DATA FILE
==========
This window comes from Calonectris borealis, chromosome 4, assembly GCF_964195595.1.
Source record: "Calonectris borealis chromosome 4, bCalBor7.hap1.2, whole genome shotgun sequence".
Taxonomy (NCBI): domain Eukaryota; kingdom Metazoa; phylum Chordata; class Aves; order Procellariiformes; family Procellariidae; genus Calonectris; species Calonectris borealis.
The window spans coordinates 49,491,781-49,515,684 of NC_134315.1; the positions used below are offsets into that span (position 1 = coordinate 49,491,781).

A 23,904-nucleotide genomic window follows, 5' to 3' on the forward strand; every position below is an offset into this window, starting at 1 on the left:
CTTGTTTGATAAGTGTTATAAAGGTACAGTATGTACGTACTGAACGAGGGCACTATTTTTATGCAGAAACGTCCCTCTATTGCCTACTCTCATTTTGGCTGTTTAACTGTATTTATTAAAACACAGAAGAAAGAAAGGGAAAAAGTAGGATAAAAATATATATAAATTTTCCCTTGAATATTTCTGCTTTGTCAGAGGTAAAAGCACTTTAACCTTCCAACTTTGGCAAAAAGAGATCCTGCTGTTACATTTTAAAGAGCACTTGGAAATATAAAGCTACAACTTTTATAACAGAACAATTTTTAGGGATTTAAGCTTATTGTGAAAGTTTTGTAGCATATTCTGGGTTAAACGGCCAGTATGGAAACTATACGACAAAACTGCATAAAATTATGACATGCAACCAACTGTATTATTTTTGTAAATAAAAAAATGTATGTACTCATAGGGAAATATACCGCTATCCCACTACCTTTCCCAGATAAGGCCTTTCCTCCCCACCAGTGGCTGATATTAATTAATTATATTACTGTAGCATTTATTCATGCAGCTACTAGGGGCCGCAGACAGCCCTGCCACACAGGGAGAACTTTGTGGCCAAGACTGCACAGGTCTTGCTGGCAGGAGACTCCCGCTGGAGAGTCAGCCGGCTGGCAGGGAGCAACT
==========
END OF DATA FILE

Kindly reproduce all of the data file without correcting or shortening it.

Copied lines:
This window comes from Calonectris borealis, chromosome 4, assembly GCF_964195595.1.
Source record: "Calonectris borealis chromosome 4, bCalBor7.hap1.2, whole genome shotgun sequence".
Taxonomy (NCBI): domain Eukaryota; kingdom Metazoa; phylum Chordata; class Aves; order Procellariiformes; family Procellariidae; genus Calonectris; species Calonectris borealis.
The window spans coordinates 49,491,781-49,515,684 of NC_134315.1; the positions used below are offsets into that span (position 1 = coordinate 49,491,781).

A 23,904-nucleotide genomic window follows, 5' to 3' on the forward strand; every position below is an offset into this window, starting at 1 on the left:
CTTGTTTGATAAGTGTTATAAAGGTACAGTATGTACGTACTGAACGAGGGCACTATTTTTATGCAGAAACGTCCCTCTATTGCCTACTCTCATTTTGGCTGTTTAACTGTATTTATTAAAACACAGAAGAAAGAAAGGGAAAAAGTAGGATAAAAATATATATAAATTTTCCCTTGAATATTTCTGCTTTGTCAGAGGTAAAAGCACTTTAACCTTCCAACTTTGGCAAAAAGAGATCCTGCTGTTACATTTTAAAGAGCACTTGGAAATATAAAGCTACAACTTTTATAACAGAACAATTTTTAGGGATTTAAGCTTATTGTGAAAGTTTTGTAGCATATTCTGGGTTAAACGGCCAGTATGGAAACTATACGACAAAACTGCATAAAATTATGACATGCAACCAACTGTATTATTTTTGTAAATAAAAAAATGTATGTACTCATAGGGAAATATACCGCTATCCCACTACCTTTCCCAGATAAGGCCTTTCCTCCCCACCAGTGGCTGATATTAATTAATTATATTACTGTAGCATTTATTCATGCAGCTACTAGGGGCCGCAGACAGCCCTGCCACACAGGGAGAACTTTGTGGCCAAGACTGCACAGGTCTTGCTGGCAGGAGACTCCCGCTGGAGAGTCAGCCGGCTGGCAGGGAGCAACT